Buxton, other communities benefit from US$3.81M grant
Agricultural land development
Agriculture Minister Noel Holder has provided an update on the Region Four (Demerara-Mahaica) and Five (Mahaica-Berbice) villages that are benefitting from a US$3.81 million grant, which was awarded late last year to facilitate infrastructural improvement in targeted small-scale farming communities.
Guyana Times was told of some “60 acres” of land that was being cleared in the Buxton, East Coast Demerara (ECD) backlands to facilitate farming.
In an interview with this publication on Saturday, the Agriculture Minister related that the first phase of the agricultural land development project was underway in the specified villages of: Mocha Arcadia, East Bank Demerara (EBD); Beterverwagting (BV)/Triumph, and Buxton, ECD, and Ithaca, West Coast Berbice (WCB). These were seen as having been “neglected” over time.
“Things are going ahead…the [lands] are being prepared, the bids have been awarded, the first of the funds have come down, it’s on stream,” Minister Holder told this newspaper.
He noted that the project would span four years and 2500 acres of land in the villages would benefit.
While not directly commenting on how these lands would be allocated when the question was posed, Minister Holder did remark that several sub-agencies of the Ministry were working together to assist some 1200 farmers from the various communities.
“NAREI (National Agricultural Research and Extension institute) is involved helping with extension services. Guyana Marketing Corporation (GMC) is involved from the point of view of what can be marketed; GLDA (Guyana Livestock Development Authority) is also involved and farmers,” he stated.
Minister Holder further explained that the National Drainage and Irrigation Authority (NDIA) was assisting the communities to ensure that pump stations were operational. He also indicated that while the majority of the funding would come from the multimillion-dollar grant, some 20 per cent of public funds would be sourced to facilitate such services as local staffing.
“Normally, [such projects] use a small amount of public funds. About 80 per cent of the money is acquired from foreign funds,” the Agriculture Minister highlighted.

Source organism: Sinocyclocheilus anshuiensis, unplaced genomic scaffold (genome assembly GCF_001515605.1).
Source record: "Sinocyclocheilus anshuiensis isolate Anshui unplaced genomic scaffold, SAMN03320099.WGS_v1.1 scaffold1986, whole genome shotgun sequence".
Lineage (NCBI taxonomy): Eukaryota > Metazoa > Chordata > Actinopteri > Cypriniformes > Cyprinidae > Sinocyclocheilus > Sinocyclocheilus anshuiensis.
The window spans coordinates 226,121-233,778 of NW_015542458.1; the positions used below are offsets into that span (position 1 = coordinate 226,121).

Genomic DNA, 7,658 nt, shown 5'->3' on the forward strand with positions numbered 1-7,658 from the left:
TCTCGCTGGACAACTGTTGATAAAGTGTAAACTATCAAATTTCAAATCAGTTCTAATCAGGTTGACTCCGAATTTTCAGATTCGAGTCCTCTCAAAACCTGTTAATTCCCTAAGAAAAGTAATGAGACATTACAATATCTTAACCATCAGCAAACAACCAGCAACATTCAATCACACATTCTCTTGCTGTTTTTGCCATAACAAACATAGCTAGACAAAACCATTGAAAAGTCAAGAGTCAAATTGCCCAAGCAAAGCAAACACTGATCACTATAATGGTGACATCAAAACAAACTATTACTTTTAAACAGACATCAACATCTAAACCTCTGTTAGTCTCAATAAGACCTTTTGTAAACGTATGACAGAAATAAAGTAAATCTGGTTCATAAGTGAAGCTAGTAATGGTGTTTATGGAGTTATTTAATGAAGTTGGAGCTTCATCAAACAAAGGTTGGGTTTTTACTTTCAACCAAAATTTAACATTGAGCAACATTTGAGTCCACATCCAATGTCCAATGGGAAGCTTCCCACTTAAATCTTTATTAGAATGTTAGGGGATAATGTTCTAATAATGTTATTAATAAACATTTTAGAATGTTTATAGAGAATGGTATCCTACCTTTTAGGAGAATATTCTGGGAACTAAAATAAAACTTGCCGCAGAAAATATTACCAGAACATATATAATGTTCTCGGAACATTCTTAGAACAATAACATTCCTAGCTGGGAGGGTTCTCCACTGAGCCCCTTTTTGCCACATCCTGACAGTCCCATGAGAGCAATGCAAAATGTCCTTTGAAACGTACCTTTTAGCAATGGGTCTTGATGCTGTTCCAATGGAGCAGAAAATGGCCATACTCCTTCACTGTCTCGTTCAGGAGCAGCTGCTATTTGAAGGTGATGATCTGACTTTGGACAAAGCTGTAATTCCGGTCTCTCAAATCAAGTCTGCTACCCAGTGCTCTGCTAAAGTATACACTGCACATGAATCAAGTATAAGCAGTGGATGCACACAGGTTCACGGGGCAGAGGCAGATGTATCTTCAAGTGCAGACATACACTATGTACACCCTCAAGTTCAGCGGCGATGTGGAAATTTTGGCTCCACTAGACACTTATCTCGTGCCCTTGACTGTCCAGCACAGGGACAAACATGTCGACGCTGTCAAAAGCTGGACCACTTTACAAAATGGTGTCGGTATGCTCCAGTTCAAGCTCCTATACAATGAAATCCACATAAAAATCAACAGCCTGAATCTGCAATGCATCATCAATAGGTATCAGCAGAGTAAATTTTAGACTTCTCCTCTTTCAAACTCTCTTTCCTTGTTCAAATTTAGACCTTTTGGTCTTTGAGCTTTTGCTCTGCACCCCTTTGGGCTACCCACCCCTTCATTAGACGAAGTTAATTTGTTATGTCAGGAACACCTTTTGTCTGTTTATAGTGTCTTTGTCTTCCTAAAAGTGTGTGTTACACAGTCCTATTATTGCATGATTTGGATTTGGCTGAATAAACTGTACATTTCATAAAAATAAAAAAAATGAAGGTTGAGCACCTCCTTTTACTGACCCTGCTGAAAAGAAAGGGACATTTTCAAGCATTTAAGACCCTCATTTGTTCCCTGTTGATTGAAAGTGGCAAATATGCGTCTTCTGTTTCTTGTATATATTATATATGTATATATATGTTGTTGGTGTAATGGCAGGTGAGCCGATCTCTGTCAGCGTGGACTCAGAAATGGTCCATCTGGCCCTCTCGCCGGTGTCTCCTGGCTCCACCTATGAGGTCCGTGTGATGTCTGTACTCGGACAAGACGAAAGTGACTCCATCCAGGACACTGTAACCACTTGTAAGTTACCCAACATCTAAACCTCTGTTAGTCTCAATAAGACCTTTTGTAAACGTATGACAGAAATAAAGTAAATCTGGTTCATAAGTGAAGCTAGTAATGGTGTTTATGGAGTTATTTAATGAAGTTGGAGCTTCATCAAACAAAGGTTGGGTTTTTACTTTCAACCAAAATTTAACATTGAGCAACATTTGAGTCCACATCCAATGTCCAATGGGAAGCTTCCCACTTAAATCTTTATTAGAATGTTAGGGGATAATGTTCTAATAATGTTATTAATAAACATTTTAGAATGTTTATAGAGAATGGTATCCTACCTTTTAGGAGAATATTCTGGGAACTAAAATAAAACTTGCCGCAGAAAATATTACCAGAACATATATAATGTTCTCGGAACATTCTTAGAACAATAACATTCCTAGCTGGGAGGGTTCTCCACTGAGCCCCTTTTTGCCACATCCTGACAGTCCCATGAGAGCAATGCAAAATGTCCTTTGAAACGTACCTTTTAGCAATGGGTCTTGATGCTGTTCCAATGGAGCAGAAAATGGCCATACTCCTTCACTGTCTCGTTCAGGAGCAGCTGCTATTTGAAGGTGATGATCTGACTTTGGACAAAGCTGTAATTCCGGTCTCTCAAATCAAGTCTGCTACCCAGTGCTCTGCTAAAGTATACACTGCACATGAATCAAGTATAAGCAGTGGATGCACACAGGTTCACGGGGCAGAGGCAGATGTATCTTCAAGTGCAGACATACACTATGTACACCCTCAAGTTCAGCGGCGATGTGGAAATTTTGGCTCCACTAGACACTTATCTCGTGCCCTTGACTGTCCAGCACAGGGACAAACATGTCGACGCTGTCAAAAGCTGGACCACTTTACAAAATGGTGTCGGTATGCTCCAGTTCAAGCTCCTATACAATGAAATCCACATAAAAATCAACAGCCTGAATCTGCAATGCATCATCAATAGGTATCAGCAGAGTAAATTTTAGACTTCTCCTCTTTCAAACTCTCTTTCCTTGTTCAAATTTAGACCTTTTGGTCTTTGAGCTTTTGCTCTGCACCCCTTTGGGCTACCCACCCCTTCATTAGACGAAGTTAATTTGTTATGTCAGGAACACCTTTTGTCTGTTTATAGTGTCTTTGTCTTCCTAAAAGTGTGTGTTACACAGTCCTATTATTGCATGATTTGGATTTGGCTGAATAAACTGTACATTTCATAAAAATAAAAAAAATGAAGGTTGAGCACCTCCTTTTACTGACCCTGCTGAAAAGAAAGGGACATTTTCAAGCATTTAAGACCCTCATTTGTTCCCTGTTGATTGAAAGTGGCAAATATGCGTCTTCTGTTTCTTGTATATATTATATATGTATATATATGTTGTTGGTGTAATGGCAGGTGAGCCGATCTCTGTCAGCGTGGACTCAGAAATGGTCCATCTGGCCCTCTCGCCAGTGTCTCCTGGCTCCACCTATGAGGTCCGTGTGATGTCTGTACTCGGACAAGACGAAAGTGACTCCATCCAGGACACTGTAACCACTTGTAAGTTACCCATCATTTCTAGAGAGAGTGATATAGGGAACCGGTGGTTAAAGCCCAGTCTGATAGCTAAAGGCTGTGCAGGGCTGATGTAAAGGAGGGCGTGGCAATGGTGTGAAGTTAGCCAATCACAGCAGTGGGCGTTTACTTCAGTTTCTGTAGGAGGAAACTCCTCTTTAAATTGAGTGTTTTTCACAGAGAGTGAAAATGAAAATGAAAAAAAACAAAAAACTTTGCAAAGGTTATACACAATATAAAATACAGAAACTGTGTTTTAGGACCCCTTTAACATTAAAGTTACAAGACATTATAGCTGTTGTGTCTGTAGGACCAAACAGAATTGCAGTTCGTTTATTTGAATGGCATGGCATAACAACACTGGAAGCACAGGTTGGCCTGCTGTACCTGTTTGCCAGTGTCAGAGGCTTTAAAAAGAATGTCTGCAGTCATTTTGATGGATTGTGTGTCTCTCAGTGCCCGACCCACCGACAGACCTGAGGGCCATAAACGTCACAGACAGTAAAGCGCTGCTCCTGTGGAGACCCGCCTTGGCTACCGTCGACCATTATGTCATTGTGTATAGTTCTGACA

The overall multimillion-dollar programme is aimed at reviving the communities’ agricultural production to supply local and Caribbean markets. In December 2016, the Caricom Development Fund (CDF) approved the overall US$6.63 million loan and the US$3.81 million grant. At the signing of the two agreements which were done at the Finance Ministry last year, CDF Chief Executive Officer (CEO) Rodinald Soomer had explained that the programme would see significant improvements in the agricultural infrastructure of the communities, which, according to him, were “left un-cultivated, under-cultivated and under-developed due to inadequate access and poor drainage and irrigation”.
He noted that the money was a concessional assistance to Guyana for “… the purchase of farming equipment that will remain resident in identified communities, to finance land clearing; to restore and upgrade drainage and irrigation canals and install a pump in the specified farming communities, as well as provide technical support for targeted farmers.”
Finance Minister Winston Jordan had outlined that the “neglected” villages had a combined total of 1200 farmers and it was expected that some 35,000 persons would benefit from the programme.
The Agriculture Minister had pointed out that the communities would develop agriculturally and economically.
“It is anticipated that with the improved drainage systems and access, the new farmlands will be brought under cultivation with a variety of crops and fruits being targets for production to meet the needs of the community and surrounding villages, nationally and with an eye on exports. More importantly, this intervention will result in increased income and reduced unemployment in the targeted communities,” Holder posited.
This project comes under the Guyana Country Assistance Programme presented to the CDF and was approved within the regional organisation’s thematic priority of improving existing infrastructure and promoting investment.
Guyana had previously benefited from US$11.8 million financing from the CDF for the upgrading of farm access roads in Regions Three (Essequibo Islands-West Demerara); Four and Five (Mahaica-Berbice). The CDF provides technical assistance to countries, regions and sectors in Caricom to enhance their prospects for successful competition within the Community, and to redress any negative impact of the establishment of the Caricom Single Market and Economy.